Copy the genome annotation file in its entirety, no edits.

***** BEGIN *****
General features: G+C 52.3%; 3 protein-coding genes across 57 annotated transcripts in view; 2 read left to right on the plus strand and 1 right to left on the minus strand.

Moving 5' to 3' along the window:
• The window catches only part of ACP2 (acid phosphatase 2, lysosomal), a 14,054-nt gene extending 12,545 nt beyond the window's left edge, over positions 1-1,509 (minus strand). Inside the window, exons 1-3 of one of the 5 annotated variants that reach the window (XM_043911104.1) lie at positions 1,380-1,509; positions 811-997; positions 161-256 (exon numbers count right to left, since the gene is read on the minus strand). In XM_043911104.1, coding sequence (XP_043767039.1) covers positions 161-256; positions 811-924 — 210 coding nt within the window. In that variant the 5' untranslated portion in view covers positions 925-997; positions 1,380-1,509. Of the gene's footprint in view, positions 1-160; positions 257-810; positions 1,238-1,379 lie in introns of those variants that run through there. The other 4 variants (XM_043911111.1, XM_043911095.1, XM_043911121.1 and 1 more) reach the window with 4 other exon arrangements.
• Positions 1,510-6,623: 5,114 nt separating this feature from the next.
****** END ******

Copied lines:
General features: G+C 52.3%; 3 protein-coding genes across 57 annotated transcripts in view; 2 read left to right on the plus strand and 1 right to left on the minus strand.

Moving 5' to 3' along the window:
• The window catches only part of ACP2 (acid phosphatase 2, lysosomal), a 14,054-nt gene extending 12,545 nt beyond the window's left edge, over positions 1-1,509 (minus strand). Inside the window, exons 1-3 of one of the 5 annotated variants that reach the window (XM_043911104.1) lie at positions 1,380-1,509; positions 811-997; positions 161-256 (exon numbers count right to left, since the gene is read on the minus strand). In XM_043911104.1, coding sequence (XP_043767039.1) covers positions 161-256; positions 811-924 — 210 coding nt within the window. In that variant the 5' untranslated portion in view covers positions 925-997; positions 1,380-1,509. Of the gene's footprint in view, positions 1-160; positions 257-810; positions 1,238-1,379 lie in introns of those variants that run through there. The other 4 variants (XM_043911111.1, XM_043911095.1, XM_043911121.1 and 1 more) reach the window with 4 other exon arrangements.
• Positions 1,510-6,623: 5,114 nt separating this feature from the next.